Sometimes a Jo Walton book can be summed up with a high-concept line: “What if all of Anthony Trollope’s protagonists were dragons?” (“Tooth and Claw,” 2003); or “What if Athene and Apollo gathered everyone in history who ever wished to live in Plato’s Republic together on an island?” (“The Just City,” 2015).
Just as often, Walton’s books defy summarization. Her 2011 Hugo- and Nebula-award-winning “Among Others” is a fictionalized memoir about a young Welsh girl whose relationship with her paranoid schizophrenic mother, bullying at a posh English boarding school and discovery of the wider world through science fiction fandom are possibly a story about the faerie realm and a family whose struggles are the visible portion of a vast and ancient struggle in the supernatural realm. But maybe the protagonist is just kidding herself?
Whatever her subject, Walton’s fiercest weapon is her delicious ambiguity. Narrative is a great simplifier, tidying up messy life situations into neat cause-and-effect tales where characters resolve their dilemmas with action. In a Walton novel, it’s frequently unclear whether the characters’ situations are real, whether their actions are just or unjust, and yet, each tale resolves in way that is utterly satisfying and lingeringly curious.
Which brings us to “Lent,” Walton’s return to the Renaissance and its relationship with antiquity, a subject also explored in her Just City trilogy. Walton’s protagonist is the 15th century Florentine Dominican monk Girolamo Savonarola: a seer, heretic, reformer and political radical who was excommunicated and martyred by Pope Alexander VI amidst Savonarola’s scourging of Florence of decadent and corrupt religious practices in favor of a Republican austerity that culminated in his legendary bonfire of the vanities in 1495.
“Lent” opens with a beautifully rendered retelling of the life of Savonarola: his visions of demons, his prophecy, his political meddling and his role in vast historical forces tearing apart Italy and France. We meet a cast of characters, each with the ringing verisimilitude of well-researched, real historical personages from the heretical Count Giovanni Pico della Mirandola to the statesman Lorenzo de’ Medici and various clergy, peasants, nuns and friars of feuding orders. Finally, we come to the martyrdom of Savonarola, hanged over a roaring flame, then cut down to fall into the blaze ...
… And then to wake again, in hell, where Savonarola remembers — again, after an unknowable number of previous iterations — that he is a demon, a fallen angel, a duke of hell, cast out of God’s light. In an instant, his whole earthly existence is invalidated: his life as a mystic and prophet, a caster out of demons, a scourger of wickedness, all irrelevant. He has lost the grace he once had and is condemned to repeat his life as Savonarola over and over, tortured in between by endless and instantaneous sojourns in hell, where all grace is denied.
But the next time Savonarola returns to earth, in 1492, it’s all different. This time, Savonarola remembers his true nature, knows he is reliving his life and has to try to change it. Again and again, between hell and earth, Savonarola tries different approaches to redeem his beloved Florence and his church, and to find a way to break the cycle, harrow hell and reattain his grace.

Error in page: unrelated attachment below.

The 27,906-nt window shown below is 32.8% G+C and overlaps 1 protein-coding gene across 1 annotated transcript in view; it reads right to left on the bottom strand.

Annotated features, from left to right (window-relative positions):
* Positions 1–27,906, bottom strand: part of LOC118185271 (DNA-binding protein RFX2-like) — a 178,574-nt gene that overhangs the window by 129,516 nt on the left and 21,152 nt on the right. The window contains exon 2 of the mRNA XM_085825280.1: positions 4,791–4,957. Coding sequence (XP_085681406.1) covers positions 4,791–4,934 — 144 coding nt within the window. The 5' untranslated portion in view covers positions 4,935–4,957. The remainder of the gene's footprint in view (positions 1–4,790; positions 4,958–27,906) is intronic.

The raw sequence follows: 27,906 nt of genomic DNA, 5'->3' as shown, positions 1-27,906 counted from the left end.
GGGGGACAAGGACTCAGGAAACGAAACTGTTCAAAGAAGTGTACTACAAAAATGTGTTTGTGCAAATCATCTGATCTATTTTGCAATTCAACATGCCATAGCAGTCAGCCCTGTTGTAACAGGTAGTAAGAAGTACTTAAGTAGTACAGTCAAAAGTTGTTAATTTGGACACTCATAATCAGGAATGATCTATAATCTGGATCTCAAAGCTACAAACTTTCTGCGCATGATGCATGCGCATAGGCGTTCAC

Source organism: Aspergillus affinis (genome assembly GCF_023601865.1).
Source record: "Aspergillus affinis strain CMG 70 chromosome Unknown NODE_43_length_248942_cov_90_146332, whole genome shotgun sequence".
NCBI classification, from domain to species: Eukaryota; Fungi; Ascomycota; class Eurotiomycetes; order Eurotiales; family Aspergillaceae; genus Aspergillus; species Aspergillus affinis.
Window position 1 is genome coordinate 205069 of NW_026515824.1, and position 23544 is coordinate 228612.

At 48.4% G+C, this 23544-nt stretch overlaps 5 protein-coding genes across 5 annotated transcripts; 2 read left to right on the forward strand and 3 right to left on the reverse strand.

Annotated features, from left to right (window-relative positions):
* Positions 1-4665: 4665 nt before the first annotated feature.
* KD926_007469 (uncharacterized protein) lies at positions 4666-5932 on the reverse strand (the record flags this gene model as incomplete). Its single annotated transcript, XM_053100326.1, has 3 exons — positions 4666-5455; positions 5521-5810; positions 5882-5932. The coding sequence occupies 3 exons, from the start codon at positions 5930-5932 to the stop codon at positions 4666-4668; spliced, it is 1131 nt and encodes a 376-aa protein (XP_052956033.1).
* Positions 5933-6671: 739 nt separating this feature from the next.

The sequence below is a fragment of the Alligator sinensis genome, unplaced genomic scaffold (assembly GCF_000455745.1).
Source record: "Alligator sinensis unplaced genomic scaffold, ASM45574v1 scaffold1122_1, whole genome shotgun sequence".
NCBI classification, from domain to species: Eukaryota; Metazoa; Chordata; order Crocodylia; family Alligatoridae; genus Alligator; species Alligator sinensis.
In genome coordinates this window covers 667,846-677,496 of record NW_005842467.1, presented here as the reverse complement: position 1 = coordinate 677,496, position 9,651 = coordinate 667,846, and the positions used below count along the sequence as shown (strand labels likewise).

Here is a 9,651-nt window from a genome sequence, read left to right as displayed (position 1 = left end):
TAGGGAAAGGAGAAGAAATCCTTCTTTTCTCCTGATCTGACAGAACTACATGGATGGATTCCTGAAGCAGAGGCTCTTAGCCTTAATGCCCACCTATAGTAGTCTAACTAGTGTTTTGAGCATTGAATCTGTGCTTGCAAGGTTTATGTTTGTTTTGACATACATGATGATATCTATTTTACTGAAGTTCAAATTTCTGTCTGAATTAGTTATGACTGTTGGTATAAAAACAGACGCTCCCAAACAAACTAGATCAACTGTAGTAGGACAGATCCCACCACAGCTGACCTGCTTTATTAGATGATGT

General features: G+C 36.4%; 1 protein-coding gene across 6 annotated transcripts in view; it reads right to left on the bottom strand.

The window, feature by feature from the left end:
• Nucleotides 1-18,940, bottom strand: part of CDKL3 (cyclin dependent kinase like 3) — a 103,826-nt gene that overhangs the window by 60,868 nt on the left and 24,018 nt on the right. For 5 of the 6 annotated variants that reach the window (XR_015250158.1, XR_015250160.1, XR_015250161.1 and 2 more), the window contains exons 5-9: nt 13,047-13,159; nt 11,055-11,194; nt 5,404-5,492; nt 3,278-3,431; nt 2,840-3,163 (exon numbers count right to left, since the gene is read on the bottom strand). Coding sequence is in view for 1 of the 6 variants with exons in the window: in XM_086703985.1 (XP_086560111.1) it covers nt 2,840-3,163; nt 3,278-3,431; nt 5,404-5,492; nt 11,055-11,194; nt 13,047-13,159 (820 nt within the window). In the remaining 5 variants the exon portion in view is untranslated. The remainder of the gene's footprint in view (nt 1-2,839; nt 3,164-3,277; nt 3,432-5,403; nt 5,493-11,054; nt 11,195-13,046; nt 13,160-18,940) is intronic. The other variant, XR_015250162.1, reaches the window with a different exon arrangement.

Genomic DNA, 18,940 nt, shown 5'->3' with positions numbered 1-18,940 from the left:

This is Dante’s “Groundhog Day” — a protagonist living the same life over and over again, trying different tactics to avoid the pitfalls. It’s a device that was used to good effect in Kim Stanley Robinson’s 2002 “The Years of Rice and Salt,” a novel that spans millennia, tracing the successive reincarnations of three characters who meet in the bardo between lives and scheme to improve their karma on the next turn of the wheel.
But in Walton’s hands, the idea of a life lived and lived again takes on a new, rich ambiguity. Savonarola’s morality is muddy — he is, after all, a duke of hell — but his cause is just. The different histories he brings into being with each iteration visit joy and sorrow on millions.
And what histories! Walton’s acknowledgments tell the tale: as with “The Just City,” Walton was able to draw on the expertise of her friend, Florentine traveling companion and colleague Ada Palmer, a University of Chicago Renaissance history professor whose own science fiction novels — starting with 2016’s “Too Like the Lightning” — envision a future rendered with a richness that is startling and profound. Palmer’s specialty is forbidden knowledge: witchcraft, homosexuality, heterodoxy and heresy.
Palmer’s pedagogy uses the technique of re-rerunning history: She is legendary for her annual live-action role-playing game in which students re-enact the 1492 papal election over a two-week game of alliances and back-stabbings. Every year, the students’ picks are a mix of recurring finalists and wildcards, which tells a broader story about how much the “great forces of history” predetermine and what role personal agency plays in our historical outcomes.
Walton is a prodigious and talented literary critic, with a gift for showing how books reflect the personal strengths and weaknesses of their authors. Walton’s friendship with Palmer is producing a literary legacy that future critics will celebrate.
Tor Books, 384 pp., $26.99